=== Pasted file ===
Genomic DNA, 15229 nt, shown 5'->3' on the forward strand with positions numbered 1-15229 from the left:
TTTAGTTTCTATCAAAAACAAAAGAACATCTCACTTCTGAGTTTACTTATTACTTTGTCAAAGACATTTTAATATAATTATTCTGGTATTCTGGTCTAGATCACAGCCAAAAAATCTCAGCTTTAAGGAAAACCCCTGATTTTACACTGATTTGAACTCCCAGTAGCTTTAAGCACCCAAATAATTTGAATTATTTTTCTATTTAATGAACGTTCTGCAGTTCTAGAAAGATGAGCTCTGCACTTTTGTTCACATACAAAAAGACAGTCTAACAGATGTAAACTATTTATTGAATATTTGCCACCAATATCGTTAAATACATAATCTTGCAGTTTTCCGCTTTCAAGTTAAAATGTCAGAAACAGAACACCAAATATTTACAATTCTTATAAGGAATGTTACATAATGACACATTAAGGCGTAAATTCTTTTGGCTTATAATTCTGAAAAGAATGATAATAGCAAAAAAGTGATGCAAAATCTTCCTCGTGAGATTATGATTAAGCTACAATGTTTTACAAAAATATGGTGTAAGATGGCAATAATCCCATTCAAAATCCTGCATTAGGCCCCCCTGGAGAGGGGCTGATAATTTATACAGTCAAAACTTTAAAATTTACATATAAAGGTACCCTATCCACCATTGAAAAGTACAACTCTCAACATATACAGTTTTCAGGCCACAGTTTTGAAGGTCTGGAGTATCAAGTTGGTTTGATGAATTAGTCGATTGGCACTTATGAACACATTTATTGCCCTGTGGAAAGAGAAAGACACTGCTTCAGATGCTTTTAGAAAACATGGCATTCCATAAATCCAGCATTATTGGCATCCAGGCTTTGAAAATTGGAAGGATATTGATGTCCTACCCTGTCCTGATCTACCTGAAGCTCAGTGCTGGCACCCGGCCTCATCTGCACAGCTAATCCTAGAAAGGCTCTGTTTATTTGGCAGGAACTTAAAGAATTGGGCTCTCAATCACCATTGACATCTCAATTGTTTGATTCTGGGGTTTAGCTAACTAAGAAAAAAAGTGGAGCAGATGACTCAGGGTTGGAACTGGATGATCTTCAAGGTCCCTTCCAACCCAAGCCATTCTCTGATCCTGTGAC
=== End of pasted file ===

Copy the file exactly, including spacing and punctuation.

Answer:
Genomic DNA, 15229 nt, shown 5'->3' on the forward strand with positions numbered 1-15229 from the left:
TTTAGTTTCTATCAAAAACAAAAGAACATCTCACTTCTGAGTTTACTTATTACTTTGTCAAAGACATTTTAATATAATTATTCTGGTATTCTGGTCTAGATCACAGCCAAAAAATCTCAGCTTTAAGGAAAACCCCTGATTTTACACTGATTTGAACTCCCAGTAGCTTTAAGCACCCAAATAATTTGAATTATTTTTCTATTTAATGAACGTTCTGCAGTTCTAGAAAGATGAGCTCTGCACTTTTGTTCACATACAAAAAGACAGTCTAACAGATGTAAACTATTTATTGAATATTTGCCACCAATATCGTTAAATACATAATCTTGCAGTTTTCCGCTTTCAAGTTAAAATGTCAGAAACAGAACACCAAATATTTACAATTCTTATAAGGAATGTTACATAATGACACATTAAGGCGTAAATTCTTTTGGCTTATAATTCTGAAAAGAATGATAATAGCAAAAAAGTGATGCAAAATCTTCCTCGTGAGATTATGATTAAGCTACAATGTTTTACAAAAATATGGTGTAAGATGGCAATAATCCCATTCAAAATCCTGCATTAGGCCCCCCTGGAGAGGGGCTGATAATTTATACAGTCAAAACTTTAAAATTTACATATAAAGGTACCCTATCCACCATTGAAAAGTACAACTCTCAACATATACAGTTTTCAGGCCACAGTTTTGAAGGTCTGGAGTATCAAGTTGGTTTGATGAATTAGTCGATTGGCACTTATGAACACATTTATTGCCCTGTGGAAAGAGAAAGACACTGCTTCAGATGCTTTTAGAAAACATGGCATTCCATAAATCCAGCATTATTGGCATCCAGGCTTTGAAAATTGGAAGGATATTGATGTCCTACCCTGTCCTGATCTACCTGAAGCTCAGTGCTGGCACCCGGCCTCATCTGCACAGCTAATCCTAGAAAGGCTCTGTTTATTTGGCAGGAACTTAAAGAATTGGGCTCTCAATCACCATTGACATCTCAATTGTTTGATTCTGGGGTTTAGCTAACTAAGAAAAAAAGTGGAGCAGATGACTCAGGGTTGGAACTGGATGATCTTCAAGGTCCCTTCCAACCCAAGCCATTCTCTGATCCTGTGAC